Even though three quarters of Americans (72 percent) say religion is losing influence in public life but a growing percentage of people say they want more of it in their politics.
A Pew Research study found that since the 2010 midterm elections, the percentage of Americans who say churches and other houses of worship should express their views on political and social issues has climbed six percentage points from 43 percent to 49 percent.
Additionally, there has been a four-point jump in the number of people who say there is too little expression of religious faith and prayer from politicians, from 37 percent to 41. Nearly a third of Americans, 32 percent, say churches should endorse candidates for office.
Unsurprisingly, the support for more involvement in politics comes from people who identify with a religion, like Protestants and Catholics, and have become more supportive of their institutions getting involved in politics. People who are not affiliated with any religion are more likely to want politics and public life separate.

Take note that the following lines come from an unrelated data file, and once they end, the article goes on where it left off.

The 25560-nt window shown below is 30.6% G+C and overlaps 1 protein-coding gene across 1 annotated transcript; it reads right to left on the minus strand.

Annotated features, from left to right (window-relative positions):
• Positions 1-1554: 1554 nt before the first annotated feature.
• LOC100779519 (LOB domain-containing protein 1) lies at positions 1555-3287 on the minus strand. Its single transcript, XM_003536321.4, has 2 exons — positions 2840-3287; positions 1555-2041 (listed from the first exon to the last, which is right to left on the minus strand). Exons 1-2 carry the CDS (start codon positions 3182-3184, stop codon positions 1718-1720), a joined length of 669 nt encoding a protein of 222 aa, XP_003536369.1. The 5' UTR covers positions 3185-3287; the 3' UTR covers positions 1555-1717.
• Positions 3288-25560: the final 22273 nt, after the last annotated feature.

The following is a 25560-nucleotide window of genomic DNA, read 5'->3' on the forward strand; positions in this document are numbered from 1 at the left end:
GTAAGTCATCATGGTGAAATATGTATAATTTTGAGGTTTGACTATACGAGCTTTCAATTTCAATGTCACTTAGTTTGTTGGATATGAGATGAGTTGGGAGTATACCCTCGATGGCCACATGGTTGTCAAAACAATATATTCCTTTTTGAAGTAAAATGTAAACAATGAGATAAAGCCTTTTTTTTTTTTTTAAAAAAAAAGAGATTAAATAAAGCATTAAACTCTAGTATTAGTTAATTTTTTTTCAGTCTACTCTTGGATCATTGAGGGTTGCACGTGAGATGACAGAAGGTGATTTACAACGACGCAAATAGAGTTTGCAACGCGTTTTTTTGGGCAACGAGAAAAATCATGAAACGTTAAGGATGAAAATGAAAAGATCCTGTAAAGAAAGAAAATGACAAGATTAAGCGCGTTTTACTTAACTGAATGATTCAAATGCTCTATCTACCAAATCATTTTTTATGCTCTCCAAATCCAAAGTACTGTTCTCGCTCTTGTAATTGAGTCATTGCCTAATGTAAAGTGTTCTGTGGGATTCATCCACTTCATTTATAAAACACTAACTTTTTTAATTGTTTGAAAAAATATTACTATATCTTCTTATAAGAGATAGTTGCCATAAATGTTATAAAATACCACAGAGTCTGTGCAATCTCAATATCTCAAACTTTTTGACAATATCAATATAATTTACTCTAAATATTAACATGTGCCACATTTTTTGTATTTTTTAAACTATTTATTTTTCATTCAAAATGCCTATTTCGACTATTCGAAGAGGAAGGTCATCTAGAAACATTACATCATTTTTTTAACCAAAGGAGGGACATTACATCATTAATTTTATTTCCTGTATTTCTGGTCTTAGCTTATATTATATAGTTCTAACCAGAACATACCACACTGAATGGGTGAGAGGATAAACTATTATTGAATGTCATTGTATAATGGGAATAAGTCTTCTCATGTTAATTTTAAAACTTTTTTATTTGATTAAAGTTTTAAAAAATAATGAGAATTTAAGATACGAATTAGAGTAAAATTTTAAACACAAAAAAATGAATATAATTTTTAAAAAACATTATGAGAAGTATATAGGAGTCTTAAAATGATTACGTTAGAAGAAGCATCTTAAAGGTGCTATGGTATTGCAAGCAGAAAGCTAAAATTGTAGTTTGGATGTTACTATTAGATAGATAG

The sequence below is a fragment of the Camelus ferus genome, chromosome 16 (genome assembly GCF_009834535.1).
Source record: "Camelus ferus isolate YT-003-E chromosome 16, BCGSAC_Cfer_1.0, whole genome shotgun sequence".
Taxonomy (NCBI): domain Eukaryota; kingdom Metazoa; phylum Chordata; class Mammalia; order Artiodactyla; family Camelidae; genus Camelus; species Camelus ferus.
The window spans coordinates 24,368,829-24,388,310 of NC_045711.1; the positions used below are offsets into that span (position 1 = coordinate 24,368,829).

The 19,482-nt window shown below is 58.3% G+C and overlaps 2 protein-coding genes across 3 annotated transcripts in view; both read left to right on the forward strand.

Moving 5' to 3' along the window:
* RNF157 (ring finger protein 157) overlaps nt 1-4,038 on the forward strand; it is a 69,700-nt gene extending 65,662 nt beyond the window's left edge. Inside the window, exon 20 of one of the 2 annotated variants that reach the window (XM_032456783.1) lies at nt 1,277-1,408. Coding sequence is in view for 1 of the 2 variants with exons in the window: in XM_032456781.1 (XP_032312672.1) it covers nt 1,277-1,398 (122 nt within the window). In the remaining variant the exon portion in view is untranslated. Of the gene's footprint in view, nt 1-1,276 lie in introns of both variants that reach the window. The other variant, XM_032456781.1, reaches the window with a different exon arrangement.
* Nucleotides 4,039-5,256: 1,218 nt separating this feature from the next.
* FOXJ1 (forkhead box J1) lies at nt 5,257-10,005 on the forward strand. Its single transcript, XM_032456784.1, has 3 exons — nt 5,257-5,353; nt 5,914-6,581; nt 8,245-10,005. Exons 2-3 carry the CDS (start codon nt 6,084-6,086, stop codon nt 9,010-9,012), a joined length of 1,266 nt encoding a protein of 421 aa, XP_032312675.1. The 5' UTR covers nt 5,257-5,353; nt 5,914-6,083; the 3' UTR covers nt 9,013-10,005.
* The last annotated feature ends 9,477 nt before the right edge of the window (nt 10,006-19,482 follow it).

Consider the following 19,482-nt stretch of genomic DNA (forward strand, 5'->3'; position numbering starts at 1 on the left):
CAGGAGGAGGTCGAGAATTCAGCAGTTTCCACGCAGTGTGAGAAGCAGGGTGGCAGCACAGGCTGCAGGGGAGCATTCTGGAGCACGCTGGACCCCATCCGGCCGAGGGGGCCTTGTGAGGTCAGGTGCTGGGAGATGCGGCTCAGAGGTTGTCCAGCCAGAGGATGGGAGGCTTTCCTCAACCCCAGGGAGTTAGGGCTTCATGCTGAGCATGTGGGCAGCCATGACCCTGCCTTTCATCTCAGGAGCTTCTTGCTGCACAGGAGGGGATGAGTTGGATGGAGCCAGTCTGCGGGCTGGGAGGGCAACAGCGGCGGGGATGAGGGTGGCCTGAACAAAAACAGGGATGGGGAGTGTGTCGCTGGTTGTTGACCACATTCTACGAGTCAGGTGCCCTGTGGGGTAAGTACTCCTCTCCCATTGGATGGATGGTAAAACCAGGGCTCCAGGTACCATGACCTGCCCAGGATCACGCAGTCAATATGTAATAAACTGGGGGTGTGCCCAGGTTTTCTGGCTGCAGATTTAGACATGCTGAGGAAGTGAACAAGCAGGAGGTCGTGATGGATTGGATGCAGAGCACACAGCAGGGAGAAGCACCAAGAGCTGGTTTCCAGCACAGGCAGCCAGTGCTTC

There has been a substantial growth in both the percentage of people who see religion's role in society as positive (up from 29 percent in 2010 to 58 percent in 2014), and those who are or lean Republican (up from 48 percent to 59 percent).
The poll also that 49 percent of Americans support same-sex marriage, while 41 percent oppose it - a drop of five percentage points since a poll taken in February. Still, Pew says it is still too early to know whether it is the start of a reversal in the recent trend of support for same-sex marriage or merely a leveling off in attitudes.
If it does represent a decline in support, that would mean public opinion is moving in the opposite direction of the courts, many of which are striking down states' same-sex marriage bans. Last spring, the Supreme Court provided the legal rationale for some of those decisions when it struck down key parts of the Defense of Marriage Act.